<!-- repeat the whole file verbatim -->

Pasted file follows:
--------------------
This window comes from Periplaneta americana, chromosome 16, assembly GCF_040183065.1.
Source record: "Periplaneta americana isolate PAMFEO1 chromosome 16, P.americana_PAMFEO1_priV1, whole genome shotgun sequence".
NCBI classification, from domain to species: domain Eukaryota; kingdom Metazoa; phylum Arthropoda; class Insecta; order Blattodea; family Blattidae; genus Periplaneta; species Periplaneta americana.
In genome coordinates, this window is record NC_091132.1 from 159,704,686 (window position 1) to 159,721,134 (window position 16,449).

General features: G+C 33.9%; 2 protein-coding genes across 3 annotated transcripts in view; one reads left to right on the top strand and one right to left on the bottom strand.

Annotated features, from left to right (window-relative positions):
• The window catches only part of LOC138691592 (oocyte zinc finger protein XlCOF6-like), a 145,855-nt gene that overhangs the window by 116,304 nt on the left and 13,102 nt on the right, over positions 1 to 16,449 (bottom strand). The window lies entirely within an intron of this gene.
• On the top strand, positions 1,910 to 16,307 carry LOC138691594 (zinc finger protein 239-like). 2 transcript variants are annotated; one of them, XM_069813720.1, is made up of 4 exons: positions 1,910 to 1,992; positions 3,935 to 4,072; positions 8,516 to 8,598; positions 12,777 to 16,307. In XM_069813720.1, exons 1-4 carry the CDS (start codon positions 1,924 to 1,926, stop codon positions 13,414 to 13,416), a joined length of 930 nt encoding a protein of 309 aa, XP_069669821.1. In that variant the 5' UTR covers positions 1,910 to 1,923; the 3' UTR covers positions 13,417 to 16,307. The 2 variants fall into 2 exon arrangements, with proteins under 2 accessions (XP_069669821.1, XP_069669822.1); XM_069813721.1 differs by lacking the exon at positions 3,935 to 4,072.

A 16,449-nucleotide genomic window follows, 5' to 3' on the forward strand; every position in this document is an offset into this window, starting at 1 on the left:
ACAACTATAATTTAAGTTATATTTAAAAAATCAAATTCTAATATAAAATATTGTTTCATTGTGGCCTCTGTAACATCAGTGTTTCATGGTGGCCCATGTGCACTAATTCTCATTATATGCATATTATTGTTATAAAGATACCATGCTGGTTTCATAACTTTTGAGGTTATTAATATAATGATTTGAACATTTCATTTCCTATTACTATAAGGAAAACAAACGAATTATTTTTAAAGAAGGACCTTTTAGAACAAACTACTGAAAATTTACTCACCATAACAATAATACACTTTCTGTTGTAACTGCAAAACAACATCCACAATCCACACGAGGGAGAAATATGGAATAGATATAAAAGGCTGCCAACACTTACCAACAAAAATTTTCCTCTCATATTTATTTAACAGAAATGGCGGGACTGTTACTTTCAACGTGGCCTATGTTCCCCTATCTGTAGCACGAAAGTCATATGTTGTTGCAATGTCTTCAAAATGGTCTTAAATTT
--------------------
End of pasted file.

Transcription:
This window comes from Periplaneta americana, chromosome 16, assembly GCF_040183065.1.
Source record: "Periplaneta americana isolate PAMFEO1 chromosome 16, P.americana_PAMFEO1_priV1, whole genome shotgun sequence".
NCBI classification, from domain to species: domain Eukaryota; kingdom Metazoa; phylum Arthropoda; class Insecta; order Blattodea; family Blattidae; genus Periplaneta; species Periplaneta americana.
In genome coordinates, this window is record NC_091132.1 from 159,704,686 (window position 1) to 159,721,134 (window position 16,449).

General features: G+C 33.9%; 2 protein-coding genes across 3 annotated transcripts in view; one reads left to right on the top strand and one right to left on the bottom strand.

Annotated features, from left to right (window-relative positions):
• The window catches only part of LOC138691592 (oocyte zinc finger protein XlCOF6-like), a 145,855-nt gene that overhangs the window by 116,304 nt on the left and 13,102 nt on the right, over positions 1 to 16,449 (bottom strand). The window lies entirely within an intron of this gene.
• On the top strand, positions 1,910 to 16,307 carry LOC138691594 (zinc finger protein 239-like). 2 transcript variants are annotated; one of them, XM_069813720.1, is made up of 4 exons: positions 1,910 to 1,992; positions 3,935 to 4,072; positions 8,516 to 8,598; positions 12,777 to 16,307. In XM_069813720.1, exons 1-4 carry the CDS (start codon positions 1,924 to 1,926, stop codon positions 13,414 to 13,416), a joined length of 930 nt encoding a protein of 309 aa, XP_069669821.1. In that variant the 5' UTR covers positions 1,910 to 1,923; the 3' UTR covers positions 13,417 to 16,307. The 2 variants fall into 2 exon arrangements, with proteins under 2 accessions (XP_069669821.1, XP_069669822.1); XM_069813721.1 differs by lacking the exon at positions 3,935 to 4,072.

A 16,449-nucleotide genomic window follows, 5' to 3' on the forward strand; every position in this document is an offset into this window, starting at 1 on the left:
ACAACTATAATTTAAGTTATATTTAAAAAATCAAATTCTAATATAAAATATTGTTTCATTGTGGCCTCTGTAACATCAGTGTTTCATGGTGGCCCATGTGCACTAATTCTCATTATATGCATATTATTGTTATAAAGATACCATGCTGGTTTCATAACTTTTGAGGTTATTAATATAATGATTTGAACATTTCATTTCCTATTACTATAAGGAAAACAAACGAATTATTTTTAAAGAAGGACCTTTTAGAACAAACTACTGAAAATTTACTCACCATAACAATAATACACTTTCTGTTGTAACTGCAAAACAACATCCACAATCCACACGAGGGAGAAATATGGAATAGATATAAAAGGCTGCCAACACTTACCAACAAAAATTTTCCTCTCATATTTATTTAACAGAAATGGCGGGACTGTTACTTTCAACGTGGCCTATGTTCCCCTATCTGTAGCACGAAAGTCATATGTTGTTGCAATGTCTTCAAAATGGTCTTAAATTT